Results Summary

What was the research about?

Some older adults have high levels of worry that cause them to feel restless, tired, or tense. Two ways to treat worry are yoga and cognitive behavioral therapy, or CBT. Yoga combines movement, breathing techniques, and meditation to help people reduce stress. CBT is a type of talk therapy. In CBT, patients learn to change patterns in their thinking to improve how they feel.

In this study, the research team compared how well yoga versus CBT helped older adults with high levels of worry to reduce worry, anxiety, and sleeping problems. The team assigned half of the older adults to CBT or yoga by chance. The other half chose between CBT and yoga.

What were the results?

After 11 weeks, older adults who received CBT and those who took yoga classes had less worry, anxiety, and sleeping problems. Compared with those taking yoga, adults receiving CBT reported fewer sleeping problems. Both groups had similar decreases in worry and anxiety.

These changes were the same whether older adults chose their treatment or the research team assigned it. Choosing treatment didn’t affect whether older adults followed their treatment plan or stayed in the study.

Who was in the study?

The study included 500 older adults with high levels of worry. Of these, 79 percent were white, 15 percent were black, and 6 percent were other races. Average age was 67, and 86 percent were women.

What did the research team do?

The research team assigned adults to one of the two treatment groups, or to choose between the groups. Of the 250 older adults who chose between CBT and yoga, 120 chose CBT and 130 chose yoga.

The group receiving CBT had 10 weekly phone sessions with a therapist. Sessions were 45–50 minutes. This group also received a workbook that described techniques and included a homework exercise so adults could practice.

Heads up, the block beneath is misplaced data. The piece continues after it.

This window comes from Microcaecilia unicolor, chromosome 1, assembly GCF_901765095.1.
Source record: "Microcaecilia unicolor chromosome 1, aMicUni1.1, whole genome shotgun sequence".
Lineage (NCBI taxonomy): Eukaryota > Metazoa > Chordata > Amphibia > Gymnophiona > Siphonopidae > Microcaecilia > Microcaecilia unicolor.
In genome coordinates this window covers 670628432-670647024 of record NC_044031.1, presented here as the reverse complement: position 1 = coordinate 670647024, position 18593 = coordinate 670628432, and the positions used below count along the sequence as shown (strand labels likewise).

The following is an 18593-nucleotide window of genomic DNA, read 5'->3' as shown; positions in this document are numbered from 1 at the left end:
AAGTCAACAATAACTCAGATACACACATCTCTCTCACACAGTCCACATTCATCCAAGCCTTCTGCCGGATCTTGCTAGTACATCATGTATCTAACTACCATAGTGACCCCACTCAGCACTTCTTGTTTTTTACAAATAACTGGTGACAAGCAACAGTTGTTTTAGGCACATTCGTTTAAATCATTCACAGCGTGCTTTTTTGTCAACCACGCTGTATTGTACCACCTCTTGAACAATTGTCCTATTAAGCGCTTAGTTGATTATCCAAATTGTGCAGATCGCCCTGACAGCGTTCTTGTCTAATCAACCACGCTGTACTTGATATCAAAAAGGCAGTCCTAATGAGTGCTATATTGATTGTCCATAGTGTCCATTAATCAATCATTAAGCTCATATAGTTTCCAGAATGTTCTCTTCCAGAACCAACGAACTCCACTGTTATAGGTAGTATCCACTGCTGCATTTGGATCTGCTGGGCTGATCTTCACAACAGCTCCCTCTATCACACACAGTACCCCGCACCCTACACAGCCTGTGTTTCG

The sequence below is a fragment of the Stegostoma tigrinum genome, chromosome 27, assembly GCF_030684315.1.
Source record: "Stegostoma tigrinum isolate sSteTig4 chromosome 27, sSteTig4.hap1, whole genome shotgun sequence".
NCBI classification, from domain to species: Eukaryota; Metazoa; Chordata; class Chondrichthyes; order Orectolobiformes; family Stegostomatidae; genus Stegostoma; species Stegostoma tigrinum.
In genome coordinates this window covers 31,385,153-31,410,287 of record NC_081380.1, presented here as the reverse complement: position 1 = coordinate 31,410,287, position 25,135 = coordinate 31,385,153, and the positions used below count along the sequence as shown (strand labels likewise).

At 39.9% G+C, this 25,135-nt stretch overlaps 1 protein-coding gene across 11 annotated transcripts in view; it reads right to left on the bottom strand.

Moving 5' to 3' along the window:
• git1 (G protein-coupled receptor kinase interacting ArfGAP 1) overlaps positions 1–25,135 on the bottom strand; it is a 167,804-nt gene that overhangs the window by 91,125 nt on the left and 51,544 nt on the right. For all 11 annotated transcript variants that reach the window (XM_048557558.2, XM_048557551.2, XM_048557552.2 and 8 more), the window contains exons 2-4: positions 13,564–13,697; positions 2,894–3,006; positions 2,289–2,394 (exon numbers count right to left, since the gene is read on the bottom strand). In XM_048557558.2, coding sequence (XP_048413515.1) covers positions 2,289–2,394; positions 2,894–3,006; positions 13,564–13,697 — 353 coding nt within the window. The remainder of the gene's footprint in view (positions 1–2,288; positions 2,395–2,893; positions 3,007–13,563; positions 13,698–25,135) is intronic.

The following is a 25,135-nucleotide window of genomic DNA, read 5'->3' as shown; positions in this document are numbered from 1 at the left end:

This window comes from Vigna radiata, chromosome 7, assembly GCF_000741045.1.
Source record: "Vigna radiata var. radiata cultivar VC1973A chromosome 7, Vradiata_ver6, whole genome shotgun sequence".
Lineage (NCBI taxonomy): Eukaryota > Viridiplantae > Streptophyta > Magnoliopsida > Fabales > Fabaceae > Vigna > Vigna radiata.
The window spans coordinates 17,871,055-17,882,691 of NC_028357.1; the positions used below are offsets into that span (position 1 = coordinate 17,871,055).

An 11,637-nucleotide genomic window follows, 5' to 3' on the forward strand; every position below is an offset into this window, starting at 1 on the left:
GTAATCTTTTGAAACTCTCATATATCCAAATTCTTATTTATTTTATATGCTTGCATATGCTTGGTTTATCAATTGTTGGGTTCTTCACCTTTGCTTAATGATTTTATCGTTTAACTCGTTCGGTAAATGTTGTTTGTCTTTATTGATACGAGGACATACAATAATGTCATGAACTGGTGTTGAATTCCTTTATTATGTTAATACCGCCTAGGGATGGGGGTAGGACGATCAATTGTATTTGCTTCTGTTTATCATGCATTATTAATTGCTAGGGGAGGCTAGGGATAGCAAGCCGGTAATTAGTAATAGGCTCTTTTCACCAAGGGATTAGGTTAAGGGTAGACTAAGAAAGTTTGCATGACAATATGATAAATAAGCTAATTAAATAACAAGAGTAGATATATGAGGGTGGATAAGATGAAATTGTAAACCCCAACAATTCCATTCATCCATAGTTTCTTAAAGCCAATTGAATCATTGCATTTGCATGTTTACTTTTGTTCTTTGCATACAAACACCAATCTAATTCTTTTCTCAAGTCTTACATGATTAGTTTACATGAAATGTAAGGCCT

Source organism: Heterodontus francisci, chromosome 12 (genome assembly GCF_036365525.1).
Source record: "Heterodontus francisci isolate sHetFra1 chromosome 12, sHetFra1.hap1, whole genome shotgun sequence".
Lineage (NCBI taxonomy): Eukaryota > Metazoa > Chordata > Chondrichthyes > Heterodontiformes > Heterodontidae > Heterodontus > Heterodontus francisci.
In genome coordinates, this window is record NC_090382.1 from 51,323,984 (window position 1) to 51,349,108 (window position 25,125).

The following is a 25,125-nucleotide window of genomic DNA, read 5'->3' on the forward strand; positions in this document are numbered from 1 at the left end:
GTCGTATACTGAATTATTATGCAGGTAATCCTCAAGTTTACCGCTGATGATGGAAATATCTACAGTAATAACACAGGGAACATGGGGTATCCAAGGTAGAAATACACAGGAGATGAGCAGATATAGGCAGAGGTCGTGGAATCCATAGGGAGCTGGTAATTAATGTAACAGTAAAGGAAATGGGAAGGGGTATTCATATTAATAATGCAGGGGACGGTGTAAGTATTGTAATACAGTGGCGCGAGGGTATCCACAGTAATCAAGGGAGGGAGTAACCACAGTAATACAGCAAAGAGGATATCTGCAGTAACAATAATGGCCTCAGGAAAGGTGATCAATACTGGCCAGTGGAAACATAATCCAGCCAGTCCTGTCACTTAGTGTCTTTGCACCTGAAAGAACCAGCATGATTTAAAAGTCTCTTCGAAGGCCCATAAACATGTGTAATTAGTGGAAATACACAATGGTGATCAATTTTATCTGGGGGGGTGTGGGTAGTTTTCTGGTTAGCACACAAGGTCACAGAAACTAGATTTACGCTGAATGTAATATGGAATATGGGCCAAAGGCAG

The second group took two yoga classes each week for 10 weeks at local community sites. Classes focused on breathing, posture, and relaxation. The research team also asked adults to practice yoga for 15–20 minutes at least five times a week.

The adults completed surveys about worry, anxiety, and sleep at the start of the study and after 6 and 11 weeks. After 11 weeks, the research team looked at whether older adults who chose their treatment followed their treatment plan and stayed in the study.

Patients, doctors, and community organizations gave input throughout the study.

What were the limits of the study?

Most adults in the study were white women. Results may differ for other racial and gender groups. Because the research team didn’t compare the older adults doing CBT and yoga with a group that didn’t get help with their worry, the team doesn’t know if the changes were due to CBT and yoga, or something else.

Future research could compare CBT versus yoga with people from other race and gender backgrounds.

How can people use the results?

Older adults and their doctors can use these results when considering ways to reduce high levels of worry.

Final Research Report

View this project's final research report.

Journal Citations

Article Highlight: As reported in Depression and Anxiety, this study found that cognitive behavioral therapy (CBT) and yoga were both effective at reducing worry and anxiety in older adults, while CBT improved sleep more than yoga. In the study, the research team at Wake Forest University assigned half of the older adults to CBT or yoga by chance; the other half chose between CBT and yoga. These results held regardless of whether the participants chose their treatment or were assigned treatment at random.